Figure 1
Syndemic process of influential systems that create an environment for increased HIV risk in members of the HBC

Macrosystems such as opportunities for employment and educational attainment also influence the individual’s choices. In this case, our study was able to identify that limited educational opportunities, or being rejected from traditional occupations due to appearance, may force individuals in this network to resort to commercial sex work. The syndemic lens emphasizes the interrelation of these common psychosocial health problems and sexual minority stress working in concert to increase HIV risk.23-25 Parsons et al., found that MSM with 3 to 5 syndemic issues (Polysubstance abuse, Depression, Childhood Sexual Abuse, Partner Violence, and Sexual Compulsivity) were 25.4% and 27.3% more likely to be HIV infected and engage in high risk sexual activity, respectively.26 Brennan et al. found that Transgender individuals with 3 or 4 syndemic issues were 6.61 times as likely to HIV infected and 4.53 times as likely to engage in unprotected anal intercourse.6

Alongside these syndemic conditions co-exists a system of social support in the HBC that proves important in increasing members’ self-confidence and validation, which in turn helps to counter the negative effects of the many stressors and psychosocial factors they experience.3,27 The social support received in the HBC may work to counter the deleterious effects of the multifaceted stressors and psychosocial factor faced by this community by increasing “self-confidence and validation.”3,27 This positive aspect and strength of the HBC can be exploited to the betterment of the community by equipping their leadership with adequate information and tools for addressing HIV in their respective Houses.

4.2. Limitations

An important limitation of this study is the small sample size. However, this study targeted leaders of half of the Houses in the region and sought to provide depth of data rather than breadth, since this is among the few studies addressing marginalized populations of YMSM of color belonging to the HBC.24,25

5. Conclusion and Global Health Implications

Globally, MSM and Transgender populations experience similar psychosocial ills resulting from discriminatory cultural, religious and legal norms and regulations.28,29 Findings from this study suggest that the interrelation between health problems and social context amplify HIV/STI risk among such populations.22,30 Framed in the context of the theory of syndemics, these findings underline the importance of understanding the challenges as well as the resiliency factors in order to shape culturally relevant interventions among MSM and Transgender populations. Further, promoting collaboration among clinicians, researchers and the MSM and Transgender communities is essential to the success of HIV preventive efforts.29,31 Interventions should allow the knowledge, resiliency, and social support within the MSM and Transgender communities to drive program development and social marketing campaigns aimed at increasing their participation in HIV prevention efforts.23,25,31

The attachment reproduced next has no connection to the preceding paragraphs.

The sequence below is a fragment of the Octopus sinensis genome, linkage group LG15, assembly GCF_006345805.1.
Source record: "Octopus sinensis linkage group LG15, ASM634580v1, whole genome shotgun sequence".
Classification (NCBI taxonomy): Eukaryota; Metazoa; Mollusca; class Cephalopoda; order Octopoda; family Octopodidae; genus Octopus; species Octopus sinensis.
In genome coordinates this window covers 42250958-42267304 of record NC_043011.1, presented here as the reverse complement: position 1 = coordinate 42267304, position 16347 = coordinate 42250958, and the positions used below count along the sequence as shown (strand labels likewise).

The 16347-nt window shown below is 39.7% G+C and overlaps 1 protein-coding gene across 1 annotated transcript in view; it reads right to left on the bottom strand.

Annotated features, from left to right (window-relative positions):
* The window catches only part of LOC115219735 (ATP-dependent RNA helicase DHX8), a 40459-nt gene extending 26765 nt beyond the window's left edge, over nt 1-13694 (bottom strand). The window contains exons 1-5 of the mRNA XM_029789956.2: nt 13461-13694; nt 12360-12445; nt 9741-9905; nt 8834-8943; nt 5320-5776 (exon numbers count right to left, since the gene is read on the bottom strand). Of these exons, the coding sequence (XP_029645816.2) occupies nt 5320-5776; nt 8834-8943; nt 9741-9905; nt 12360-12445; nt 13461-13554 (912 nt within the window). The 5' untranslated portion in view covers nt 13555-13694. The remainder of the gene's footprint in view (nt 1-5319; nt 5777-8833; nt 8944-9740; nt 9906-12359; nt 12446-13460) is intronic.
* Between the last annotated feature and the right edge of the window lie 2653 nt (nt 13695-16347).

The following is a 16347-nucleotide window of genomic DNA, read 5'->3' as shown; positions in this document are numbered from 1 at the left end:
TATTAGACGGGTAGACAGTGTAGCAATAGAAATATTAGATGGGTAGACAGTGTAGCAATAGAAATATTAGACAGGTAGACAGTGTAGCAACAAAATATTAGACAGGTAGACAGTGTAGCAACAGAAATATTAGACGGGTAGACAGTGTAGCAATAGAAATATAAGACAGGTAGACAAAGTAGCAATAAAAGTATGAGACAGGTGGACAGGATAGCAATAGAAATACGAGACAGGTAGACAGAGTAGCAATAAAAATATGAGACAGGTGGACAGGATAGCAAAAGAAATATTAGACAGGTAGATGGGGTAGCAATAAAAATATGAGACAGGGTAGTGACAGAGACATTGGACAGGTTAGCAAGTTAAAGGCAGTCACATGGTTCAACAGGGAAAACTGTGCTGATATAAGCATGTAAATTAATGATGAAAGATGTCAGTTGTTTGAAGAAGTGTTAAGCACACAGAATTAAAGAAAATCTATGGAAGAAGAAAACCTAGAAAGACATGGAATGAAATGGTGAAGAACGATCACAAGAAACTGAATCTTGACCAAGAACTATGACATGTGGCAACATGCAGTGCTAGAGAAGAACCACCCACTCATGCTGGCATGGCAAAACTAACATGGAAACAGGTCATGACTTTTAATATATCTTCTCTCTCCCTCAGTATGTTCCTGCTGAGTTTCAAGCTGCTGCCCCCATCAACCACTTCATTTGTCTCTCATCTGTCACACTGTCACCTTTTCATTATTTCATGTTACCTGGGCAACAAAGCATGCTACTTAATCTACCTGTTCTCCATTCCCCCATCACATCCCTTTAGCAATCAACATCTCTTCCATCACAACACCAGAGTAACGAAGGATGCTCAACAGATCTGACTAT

Acknowledgements:

We are grateful to the leaders of the House Ball Community in Western New York who participated in these interviews. Many thanks to Catherine Bunce, Cindi Lewis and Heather Elder from the University of Rochester for their assistance with outreach and data management.

Conflicts of Interest: The authors have no conflicts of interest to report.

Funding/Support: This study was supported in part by the: 1) University of Rochester HIV/AIDS Clinical Trials Unit grant UM1-AI069511 from the National Institutes of Health, Division of AIDS, National Institute of Allergy and Infectious Diseases. 2) HIV Vaccine Trials Network, Legacy Project, Vaccine and Infectious Disease Division, Fred Hutchinson Cancer Research Center, Seattle, WA. Support for the HVTN comes from the National Institute of Allergy and Infectious Diseases (NIAID) of the U.S. National Institutes of Health (NIH), an agency of the U.S. Department of Health and Human Services (DHHS). 3) University of Rochester Developmental Center for AIDS Research Grant P30 AI078498 (NIH/NIAID). 4) University of Rochester CTSA award number TL1 TR000096 from the National Center for Advancing Translational Sciences of the National Institutes of Health.

Ethics Approval: The University of Rochester Medical Center Research Subject Review Board approved this study (RSRB # 27446).